This position is controversial and frequently misunderstood. There is no question that numerous racists and right-wing nuts favor limiting immigration, for all the wrong reasons. But that does nothing to diminish the legitimacy of favoring restricting the annual number of immigrants because of valid concerns about overpopulation.

Citizens from other nations do not have a constitutional right to immigrate to the United States, however desperate their circumstances. The heart-wrenching spectacle of teeming masses hazarding fearsome hardships in order to leave Mexico speaks in condemnation of the policies of Mexico’s government, not ours. Mexico’s wealth remains concentrated among very, very few. Its government has consistently refused to undertake massive efforts to achieve a more equitable distribution of that nation’s wealth. Given these facts, and given further Mexico’s richness in natural resources, it is Mexico’s president, Vincente Fox, and his predecessors who are clearly the true villains in the lives of desperate Mexicans who understandably seek to escape to California or elsewhere in the United States. President Fox is cynical and irresponsible when he chastises the United States for not accepting an ever-increasing number of his own nationals, for whom his government has so miserably failed to provide. To point this out is not racist; it is rational.

As a moderate liberal Democrat who believes that government should provide a safety net and social services for the needy, I recognize that there must be a limit to the number of people who can receive these services. If an indigent person lawfully present in California needed expensive medical treatment, it would be understandable to provide that person with that needed care, rather than sending the money to cover the treatment of someone in Norway. This shouldn’t change because the person in Norway somehow manages to sneak into the United States. It also shouldn’t change if the person who enters the United States illegally happens to come from Mexico.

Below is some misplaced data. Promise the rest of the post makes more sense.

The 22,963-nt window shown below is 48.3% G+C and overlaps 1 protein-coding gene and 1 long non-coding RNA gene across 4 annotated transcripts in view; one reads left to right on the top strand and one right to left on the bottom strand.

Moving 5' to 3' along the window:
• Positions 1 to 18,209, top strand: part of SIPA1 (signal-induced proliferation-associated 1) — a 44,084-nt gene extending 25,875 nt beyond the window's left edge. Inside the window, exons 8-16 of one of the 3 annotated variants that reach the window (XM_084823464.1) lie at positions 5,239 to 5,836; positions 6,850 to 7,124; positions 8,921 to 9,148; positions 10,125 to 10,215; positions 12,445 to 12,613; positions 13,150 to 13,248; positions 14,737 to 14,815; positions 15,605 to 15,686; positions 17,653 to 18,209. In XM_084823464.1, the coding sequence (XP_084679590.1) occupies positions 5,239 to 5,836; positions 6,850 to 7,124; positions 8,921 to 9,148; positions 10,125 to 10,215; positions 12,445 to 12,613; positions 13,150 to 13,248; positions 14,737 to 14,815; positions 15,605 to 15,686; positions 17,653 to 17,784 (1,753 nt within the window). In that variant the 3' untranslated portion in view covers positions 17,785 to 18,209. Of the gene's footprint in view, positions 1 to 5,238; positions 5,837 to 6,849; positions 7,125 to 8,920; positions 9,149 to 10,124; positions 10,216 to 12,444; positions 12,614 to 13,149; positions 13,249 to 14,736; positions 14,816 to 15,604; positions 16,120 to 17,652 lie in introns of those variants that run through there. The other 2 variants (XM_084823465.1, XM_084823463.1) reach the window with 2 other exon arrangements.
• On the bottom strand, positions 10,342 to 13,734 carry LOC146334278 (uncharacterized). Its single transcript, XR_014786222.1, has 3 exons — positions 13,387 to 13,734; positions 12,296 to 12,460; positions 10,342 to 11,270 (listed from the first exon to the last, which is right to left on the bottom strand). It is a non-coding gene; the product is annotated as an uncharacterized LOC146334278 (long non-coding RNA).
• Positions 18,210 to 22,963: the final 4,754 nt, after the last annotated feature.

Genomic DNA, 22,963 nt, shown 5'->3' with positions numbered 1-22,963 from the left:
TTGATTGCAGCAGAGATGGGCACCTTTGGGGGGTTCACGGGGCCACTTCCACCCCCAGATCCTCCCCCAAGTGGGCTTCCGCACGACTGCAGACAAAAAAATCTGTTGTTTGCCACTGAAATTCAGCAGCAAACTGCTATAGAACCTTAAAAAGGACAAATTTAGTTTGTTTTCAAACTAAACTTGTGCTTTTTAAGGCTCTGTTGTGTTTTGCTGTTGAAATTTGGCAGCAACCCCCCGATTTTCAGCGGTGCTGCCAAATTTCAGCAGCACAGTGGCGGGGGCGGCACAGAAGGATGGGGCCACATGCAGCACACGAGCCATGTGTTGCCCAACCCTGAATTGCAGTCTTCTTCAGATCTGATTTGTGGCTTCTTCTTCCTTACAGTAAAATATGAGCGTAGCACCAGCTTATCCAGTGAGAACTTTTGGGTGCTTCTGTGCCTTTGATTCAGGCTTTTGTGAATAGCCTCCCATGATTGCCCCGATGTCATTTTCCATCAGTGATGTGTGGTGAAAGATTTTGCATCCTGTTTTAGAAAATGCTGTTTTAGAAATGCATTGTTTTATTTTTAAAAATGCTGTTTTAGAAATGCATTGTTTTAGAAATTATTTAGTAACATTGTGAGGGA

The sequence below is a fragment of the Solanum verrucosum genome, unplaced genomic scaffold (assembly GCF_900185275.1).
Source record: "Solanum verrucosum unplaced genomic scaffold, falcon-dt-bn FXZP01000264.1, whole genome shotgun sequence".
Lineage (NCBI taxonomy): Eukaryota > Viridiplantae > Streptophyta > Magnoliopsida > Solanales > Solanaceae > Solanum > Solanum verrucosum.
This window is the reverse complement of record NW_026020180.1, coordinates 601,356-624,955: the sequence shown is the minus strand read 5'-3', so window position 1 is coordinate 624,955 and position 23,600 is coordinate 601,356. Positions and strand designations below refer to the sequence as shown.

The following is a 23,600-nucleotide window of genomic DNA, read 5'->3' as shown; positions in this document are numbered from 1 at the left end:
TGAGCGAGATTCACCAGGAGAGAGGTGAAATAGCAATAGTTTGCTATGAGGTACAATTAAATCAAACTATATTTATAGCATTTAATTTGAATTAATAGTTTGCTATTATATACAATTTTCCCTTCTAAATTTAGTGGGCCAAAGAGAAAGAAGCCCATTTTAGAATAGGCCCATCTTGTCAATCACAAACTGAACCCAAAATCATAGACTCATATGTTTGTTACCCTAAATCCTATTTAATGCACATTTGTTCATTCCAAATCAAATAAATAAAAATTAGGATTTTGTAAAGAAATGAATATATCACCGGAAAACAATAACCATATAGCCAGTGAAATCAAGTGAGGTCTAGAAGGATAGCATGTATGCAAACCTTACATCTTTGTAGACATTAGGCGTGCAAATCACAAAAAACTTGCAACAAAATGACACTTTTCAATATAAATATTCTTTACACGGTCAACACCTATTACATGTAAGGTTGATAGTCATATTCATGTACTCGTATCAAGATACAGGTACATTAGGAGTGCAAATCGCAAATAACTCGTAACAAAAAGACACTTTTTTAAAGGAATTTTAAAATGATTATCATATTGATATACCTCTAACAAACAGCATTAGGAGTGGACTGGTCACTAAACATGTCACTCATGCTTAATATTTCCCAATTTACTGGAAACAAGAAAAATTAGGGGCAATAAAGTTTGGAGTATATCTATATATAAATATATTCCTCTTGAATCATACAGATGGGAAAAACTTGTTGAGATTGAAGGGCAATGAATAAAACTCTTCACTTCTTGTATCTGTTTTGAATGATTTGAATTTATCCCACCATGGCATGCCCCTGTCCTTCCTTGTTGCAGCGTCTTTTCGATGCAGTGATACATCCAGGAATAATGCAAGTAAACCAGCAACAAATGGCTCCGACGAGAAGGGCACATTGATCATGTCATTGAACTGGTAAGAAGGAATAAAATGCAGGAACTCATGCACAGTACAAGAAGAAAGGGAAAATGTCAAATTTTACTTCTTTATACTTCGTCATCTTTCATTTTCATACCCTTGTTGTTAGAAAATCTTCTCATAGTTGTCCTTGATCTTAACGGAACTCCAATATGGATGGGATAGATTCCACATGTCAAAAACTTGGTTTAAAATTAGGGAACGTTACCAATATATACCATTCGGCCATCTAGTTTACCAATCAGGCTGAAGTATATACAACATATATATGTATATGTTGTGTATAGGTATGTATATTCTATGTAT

Rational thought and commonsense problem-solving cannot occur in a climate in which at the moment a logical argument is put forward, opponents characterize it as too evil even to be the subject of debate. This is true whether those opponents are religionists demonizing nonbelievers or leftists mischaracterizing the motives of those who, on environmental grounds, would limit the number of immigrants who come to the United States.

Notes

1. Ralph Z. Hallow, “GOP Strategists Wary of California,” Washington Times, January 25, 2004.

2. U.S. Census Bureau: http://eire.census.gov/popest/data/states/tables/NST EST2003 05.php.

3. CBS News, “Illegal Aliens Rush U.S. Border.” April 27, 200

4. Numbers USA: http://www.numbersusa.com/overpopulation/
threecauses.html.

5. U.S. Census Bureau: http://www.census.gov/prod/2001
pubs/c2kbr01 2.pdf.

6. Carrying Capacity Network, U.S. Population and Resources Facts, May 2003, www.carryingcapacity.org/facts 2003.html.


Edward Tabash, a constitutional lawyer in Beverly Hills, California, is a member of the Board of Directors of the Council for Secular Humanism, chairs the Council’s First Amendment Task Force, and is honorary chair of the Center for Inquiry–West. He also serves on the Board of Directors of the Santa Barbara-based Californians for Population Stabilization (CAPS), http://capsweb.org.

Edward Tabash

Edward Tabash is a constitutional lawyer in the Los Angeles area and chair of the board of directors of the Center for Inquiry. He is recognized for his legal expertise pertaining to the separation of church and state. He is also one of the more well-known atheist debaters in the United States.


Restrict annual immigration to the U.S. The godless, naturalistic worldview of secular humanism does not logically compel us to adopt a left-of-center viewpoint on every political issue. Aside from the nonnegotiables—church-state separation and protecting the freedoms that many religious people do not want us to enjoy—nonbelievers may differ on many social and political questions. Notwithstanding …